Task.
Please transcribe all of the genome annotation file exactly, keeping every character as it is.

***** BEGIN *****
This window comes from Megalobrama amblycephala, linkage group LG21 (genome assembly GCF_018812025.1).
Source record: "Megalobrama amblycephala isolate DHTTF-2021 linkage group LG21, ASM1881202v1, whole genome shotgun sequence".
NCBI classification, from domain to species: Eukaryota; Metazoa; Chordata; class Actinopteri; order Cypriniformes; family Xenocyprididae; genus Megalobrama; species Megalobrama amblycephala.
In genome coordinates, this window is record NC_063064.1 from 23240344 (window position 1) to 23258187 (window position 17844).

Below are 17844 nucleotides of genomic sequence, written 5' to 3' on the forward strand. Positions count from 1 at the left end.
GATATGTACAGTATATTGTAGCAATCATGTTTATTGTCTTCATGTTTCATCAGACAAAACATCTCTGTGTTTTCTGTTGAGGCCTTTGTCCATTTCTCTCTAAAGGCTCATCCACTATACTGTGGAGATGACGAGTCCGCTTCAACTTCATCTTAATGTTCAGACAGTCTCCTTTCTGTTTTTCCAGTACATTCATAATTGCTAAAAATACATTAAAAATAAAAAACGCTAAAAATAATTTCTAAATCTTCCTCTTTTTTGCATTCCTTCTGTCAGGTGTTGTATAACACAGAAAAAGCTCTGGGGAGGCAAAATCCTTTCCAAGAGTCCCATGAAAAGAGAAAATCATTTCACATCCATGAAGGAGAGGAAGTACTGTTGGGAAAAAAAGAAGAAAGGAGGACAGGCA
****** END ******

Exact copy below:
This window comes from Megalobrama amblycephala, linkage group LG21 (genome assembly GCF_018812025.1).
Source record: "Megalobrama amblycephala isolate DHTTF-2021 linkage group LG21, ASM1881202v1, whole genome shotgun sequence".
NCBI classification, from domain to species: Eukaryota; Metazoa; Chordata; class Actinopteri; order Cypriniformes; family Xenocyprididae; genus Megalobrama; species Megalobrama amblycephala.
In genome coordinates, this window is record NC_063064.1 from 23240344 (window position 1) to 23258187 (window position 17844).

Below are 17844 nucleotides of genomic sequence, written 5' to 3' on the forward strand. Positions count from 1 at the left end.
GATATGTACAGTATATTGTAGCAATCATGTTTATTGTCTTCATGTTTCATCAGACAAAACATCTCTGTGTTTTCTGTTGAGGCCTTTGTCCATTTCTCTCTAAAGGCTCATCCACTATACTGTGGAGATGACGAGTCCGCTTCAACTTCATCTTAATGTTCAGACAGTCTCCTTTCTGTTTTTCCAGTACATTCATAATTGCTAAAAATACATTAAAAATAAAAAACGCTAAAAATAATTTCTAAATCTTCCTCTTTTTTGCATTCCTTCTGTCAGGTGTTGTATAACACAGAAAAAGCTCTGGGGAGGCAAAATCCTTTCCAAGAGTCCCATGAAAAGAGAAAATCATTTCACATCCATGAAGGAGAGGAAGTACTGTTGGGAAAAAAAGAAGAAAGGAGGACAGGCA